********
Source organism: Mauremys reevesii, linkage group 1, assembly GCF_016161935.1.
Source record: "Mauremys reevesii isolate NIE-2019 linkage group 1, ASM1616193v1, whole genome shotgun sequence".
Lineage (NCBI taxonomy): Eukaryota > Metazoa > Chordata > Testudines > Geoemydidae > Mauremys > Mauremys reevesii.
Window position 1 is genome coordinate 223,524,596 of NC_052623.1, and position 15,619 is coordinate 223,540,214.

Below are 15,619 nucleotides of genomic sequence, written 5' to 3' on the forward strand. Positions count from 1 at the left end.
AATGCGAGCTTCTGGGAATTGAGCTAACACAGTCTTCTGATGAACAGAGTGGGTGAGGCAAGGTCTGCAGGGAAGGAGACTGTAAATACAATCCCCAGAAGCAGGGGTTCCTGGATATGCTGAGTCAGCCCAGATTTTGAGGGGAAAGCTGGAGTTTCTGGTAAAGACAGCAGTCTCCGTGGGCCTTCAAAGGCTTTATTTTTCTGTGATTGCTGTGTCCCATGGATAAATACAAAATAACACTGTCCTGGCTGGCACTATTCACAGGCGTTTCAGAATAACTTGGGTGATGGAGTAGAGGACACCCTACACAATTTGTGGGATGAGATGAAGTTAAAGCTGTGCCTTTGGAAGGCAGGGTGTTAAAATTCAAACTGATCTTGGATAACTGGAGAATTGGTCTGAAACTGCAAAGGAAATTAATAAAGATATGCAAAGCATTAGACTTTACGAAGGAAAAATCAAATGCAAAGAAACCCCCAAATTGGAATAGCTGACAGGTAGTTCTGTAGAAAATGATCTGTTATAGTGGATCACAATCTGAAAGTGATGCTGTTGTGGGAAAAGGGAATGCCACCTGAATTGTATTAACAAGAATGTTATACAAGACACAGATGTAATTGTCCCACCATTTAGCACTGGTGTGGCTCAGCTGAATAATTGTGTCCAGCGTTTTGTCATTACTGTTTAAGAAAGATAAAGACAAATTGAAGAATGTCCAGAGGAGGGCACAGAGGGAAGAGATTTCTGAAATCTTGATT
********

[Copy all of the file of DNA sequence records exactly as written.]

Source organism: Mauremys reevesii, linkage group 1, assembly GCF_016161935.1.
Source record: "Mauremys reevesii isolate NIE-2019 linkage group 1, ASM1616193v1, whole genome shotgun sequence".
Lineage (NCBI taxonomy): Eukaryota > Metazoa > Chordata > Testudines > Geoemydidae > Mauremys > Mauremys reevesii.
Window position 1 is genome coordinate 223,524,596 of NC_052623.1, and position 15,619 is coordinate 223,540,214.

Below are 15,619 nucleotides of genomic sequence, written 5' to 3' on the forward strand. Positions count from 1 at the left end.
AATGCGAGCTTCTGGGAATTGAGCTAACACAGTCTTCTGATGAACAGAGTGGGTGAGGCAAGGTCTGCAGGGAAGGAGACTGTAAATACAATCCCCAGAAGCAGGGGTTCCTGGATATGCTGAGTCAGCCCAGATTTTGAGGGGAAAGCTGGAGTTTCTGGTAAAGACAGCAGTCTCCGTGGGCCTTCAAAGGCTTTATTTTTCTGTGATTGCTGTGTCCCATGGATAAATACAAAATAACACTGTCCTGGCTGGCACTATTCACAGGCGTTTCAGAATAACTTGGGTGATGGAGTAGAGGACACCCTACACAATTTGTGGGATGAGATGAAGTTAAAGCTGTGCCTTTGGAAGGCAGGGTGTTAAAATTCAAACTGATCTTGGATAACTGGAGAATTGGTCTGAAACTGCAAAGGAAATTAATAAAGATATGCAAAGCATTAGACTTTACGAAGGAAAAATCAAATGCAAAGAAACCCCCAAATTGGAATAGCTGACAGGTAGTTCTGTAGAAAATGATCTGTTATAGTGGATCACAATCTGAAAGTGATGCTGTTGTGGGAAAAGGGAATGCCACCTGAATTGTATTAACAAGAATGTTATACAAGACACAGATGTAATTGTCCCACCATTTAGCACTGGTGTGGCTCAGCTGAATAATTGTGTCCAGCGTTTTGTCATTACTGTTTAAGAAAGATAAAGACAAATTGAAGAATGTCCAGAGGAGGGCACAGAGGGAAGAGATTTCTGAAATCTTGATT